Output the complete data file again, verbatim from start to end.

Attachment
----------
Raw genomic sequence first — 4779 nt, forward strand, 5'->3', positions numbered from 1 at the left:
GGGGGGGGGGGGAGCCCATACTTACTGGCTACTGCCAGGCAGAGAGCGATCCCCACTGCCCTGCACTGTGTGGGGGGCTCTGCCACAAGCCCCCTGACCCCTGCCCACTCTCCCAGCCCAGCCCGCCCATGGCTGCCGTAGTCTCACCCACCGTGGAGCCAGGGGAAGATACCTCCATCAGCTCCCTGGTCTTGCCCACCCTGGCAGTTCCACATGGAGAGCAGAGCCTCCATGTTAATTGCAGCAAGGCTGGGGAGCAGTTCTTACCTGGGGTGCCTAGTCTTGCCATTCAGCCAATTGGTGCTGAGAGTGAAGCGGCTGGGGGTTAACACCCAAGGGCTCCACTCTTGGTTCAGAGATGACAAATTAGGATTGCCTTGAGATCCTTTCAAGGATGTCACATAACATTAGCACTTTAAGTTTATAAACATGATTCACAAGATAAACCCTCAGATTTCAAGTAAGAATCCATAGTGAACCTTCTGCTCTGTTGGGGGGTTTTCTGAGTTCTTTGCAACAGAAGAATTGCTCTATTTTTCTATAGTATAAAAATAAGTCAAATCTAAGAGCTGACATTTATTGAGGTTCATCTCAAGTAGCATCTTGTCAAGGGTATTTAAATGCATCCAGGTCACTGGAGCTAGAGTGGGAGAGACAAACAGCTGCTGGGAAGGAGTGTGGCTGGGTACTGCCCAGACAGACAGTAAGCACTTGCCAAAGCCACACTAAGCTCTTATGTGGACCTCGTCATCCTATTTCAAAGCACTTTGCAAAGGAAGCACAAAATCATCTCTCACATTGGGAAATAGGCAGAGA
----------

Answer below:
Raw genomic sequence first — 4779 nt, forward strand, 5'->3', positions numbered from 1 at the left:
GGGGGGGGGGGGAGCCCATACTTACTGGCTACTGCCAGGCAGAGAGCGATCCCCACTGCCCTGCACTGTGTGGGGGGCTCTGCCACAAGCCCCCTGACCCCTGCCCACTCTCCCAGCCCAGCCCGCCCATGGCTGCCGTAGTCTCACCCACCGTGGAGCCAGGGGAAGATACCTCCATCAGCTCCCTGGTCTTGCCCACCCTGGCAGTTCCACATGGAGAGCAGAGCCTCCATGTTAATTGCAGCAAGGCTGGGGAGCAGTTCTTACCTGGGGTGCCTAGTCTTGCCATTCAGCCAATTGGTGCTGAGAGTGAAGCGGCTGGGGGTTAACACCCAAGGGCTCCACTCTTGGTTCAGAGATGACAAATTAGGATTGCCTTGAGATCCTTTCAAGGATGTCACATAACATTAGCACTTTAAGTTTATAAACATGATTCACAAGATAAACCCTCAGATTTCAAGTAAGAATCCATAGTGAACCTTCTGCTCTGTTGGGGGGTTTTCTGAGTTCTTTGCAACAGAAGAATTGCTCTATTTTTCTATAGTATAAAAATAAGTCAAATCTAAGAGCTGACATTTATTGAGGTTCATCTCAAGTAGCATCTTGTCAAGGGTATTTAAATGCATCCAGGTCACTGGAGCTAGAGTGGGAGAGACAAACAGCTGCTGGGAAGGAGTGTGGCTGGGTACTGCCCAGACAGACAGTAAGCACTTGCCAAAGCCACACTAAGCTCTTATGTGGACCTCGTCATCCTATTTCAAAGCACTTTGCAAAGGAAGCACAAAATCATCTCTCACATTGGGAAATAGGCAGAGA